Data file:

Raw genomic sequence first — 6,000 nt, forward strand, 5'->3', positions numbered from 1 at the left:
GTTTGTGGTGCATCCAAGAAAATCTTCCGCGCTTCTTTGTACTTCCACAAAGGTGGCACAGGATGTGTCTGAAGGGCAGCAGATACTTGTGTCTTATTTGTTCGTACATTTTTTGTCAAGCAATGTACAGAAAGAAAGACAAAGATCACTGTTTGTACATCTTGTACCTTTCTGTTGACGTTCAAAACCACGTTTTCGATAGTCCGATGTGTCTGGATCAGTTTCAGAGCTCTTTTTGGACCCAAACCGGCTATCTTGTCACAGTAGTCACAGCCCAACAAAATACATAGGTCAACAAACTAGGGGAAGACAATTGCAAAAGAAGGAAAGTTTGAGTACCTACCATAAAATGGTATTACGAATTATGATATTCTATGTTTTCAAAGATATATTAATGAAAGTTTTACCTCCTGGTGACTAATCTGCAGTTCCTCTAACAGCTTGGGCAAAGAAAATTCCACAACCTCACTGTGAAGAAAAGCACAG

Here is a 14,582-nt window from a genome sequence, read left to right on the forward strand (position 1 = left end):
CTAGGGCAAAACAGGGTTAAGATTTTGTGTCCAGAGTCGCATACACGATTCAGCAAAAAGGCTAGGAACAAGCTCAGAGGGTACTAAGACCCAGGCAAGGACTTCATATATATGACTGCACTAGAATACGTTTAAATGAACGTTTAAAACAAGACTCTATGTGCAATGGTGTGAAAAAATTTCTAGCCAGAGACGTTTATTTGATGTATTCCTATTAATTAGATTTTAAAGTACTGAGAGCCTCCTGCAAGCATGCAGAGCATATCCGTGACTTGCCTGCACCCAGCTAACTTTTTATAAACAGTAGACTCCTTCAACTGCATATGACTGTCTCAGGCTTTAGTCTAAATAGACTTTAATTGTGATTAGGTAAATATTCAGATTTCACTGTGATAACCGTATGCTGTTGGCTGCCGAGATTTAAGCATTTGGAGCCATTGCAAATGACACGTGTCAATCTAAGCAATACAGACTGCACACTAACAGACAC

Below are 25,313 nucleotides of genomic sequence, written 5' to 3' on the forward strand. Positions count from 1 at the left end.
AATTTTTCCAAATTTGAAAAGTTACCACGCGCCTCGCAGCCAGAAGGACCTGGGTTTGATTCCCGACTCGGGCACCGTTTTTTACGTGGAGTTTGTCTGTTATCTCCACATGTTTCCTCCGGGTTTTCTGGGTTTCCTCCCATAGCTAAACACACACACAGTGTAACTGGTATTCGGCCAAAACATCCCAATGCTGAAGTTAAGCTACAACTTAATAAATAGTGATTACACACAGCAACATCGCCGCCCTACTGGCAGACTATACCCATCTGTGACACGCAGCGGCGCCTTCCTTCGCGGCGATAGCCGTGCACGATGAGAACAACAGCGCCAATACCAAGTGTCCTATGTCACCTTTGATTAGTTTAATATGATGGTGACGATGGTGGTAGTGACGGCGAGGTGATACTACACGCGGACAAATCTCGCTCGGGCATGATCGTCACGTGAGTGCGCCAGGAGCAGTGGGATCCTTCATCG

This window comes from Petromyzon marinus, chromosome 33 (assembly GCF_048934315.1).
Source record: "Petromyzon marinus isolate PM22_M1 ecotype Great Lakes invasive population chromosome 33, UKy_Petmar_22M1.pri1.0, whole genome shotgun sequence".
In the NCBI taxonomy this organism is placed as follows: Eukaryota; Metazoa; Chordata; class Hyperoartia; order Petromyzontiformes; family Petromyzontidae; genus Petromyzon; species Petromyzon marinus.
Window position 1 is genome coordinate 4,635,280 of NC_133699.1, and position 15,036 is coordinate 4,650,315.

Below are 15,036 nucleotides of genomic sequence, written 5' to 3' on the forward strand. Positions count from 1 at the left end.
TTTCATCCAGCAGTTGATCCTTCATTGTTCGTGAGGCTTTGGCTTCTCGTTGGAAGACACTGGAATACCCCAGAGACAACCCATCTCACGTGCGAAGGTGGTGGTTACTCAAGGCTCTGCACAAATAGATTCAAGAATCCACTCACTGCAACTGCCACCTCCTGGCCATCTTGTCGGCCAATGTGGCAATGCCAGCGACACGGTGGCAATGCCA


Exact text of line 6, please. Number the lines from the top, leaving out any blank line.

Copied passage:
AATTTTTCCAAATTTGAAAAGTTACCACGCGCCTCGCAGCCAGAAGGACCTGGGTTTGATTCCCGACTCGGGCACCGTTTTTTACGTGGAGTTTGTCTGTTATCTCCACATGTTTCCTCCGGGTTTTCTGGGTTTCCTCCCATAGCTAAACACACACACAGTGTAACTGGTATTCGGCCAAAACATCCCAATGCTGAAGTTAAGCTACAACTTAATAAATAGTGATTACACACAGCAACATCGCCGCCCTACTGGCAGACTATACCCATCTGTGACACGCAGCGGCGCCTTCCTTCGCGGCGATAGCCGTGCACGATGAGAACAACAGCGCCAATACCAAGTGTCCTATGTCACCTTTGATTAGTTTAATATGATGGTGACGATGGTGGTAGTGACGGCGAGGTGATACTACACGCGGACAAATCTCGCTCGGGCATGATCGTCACGTGAGTGCGCCAGGAGCAGTGGGATCCTTCATCG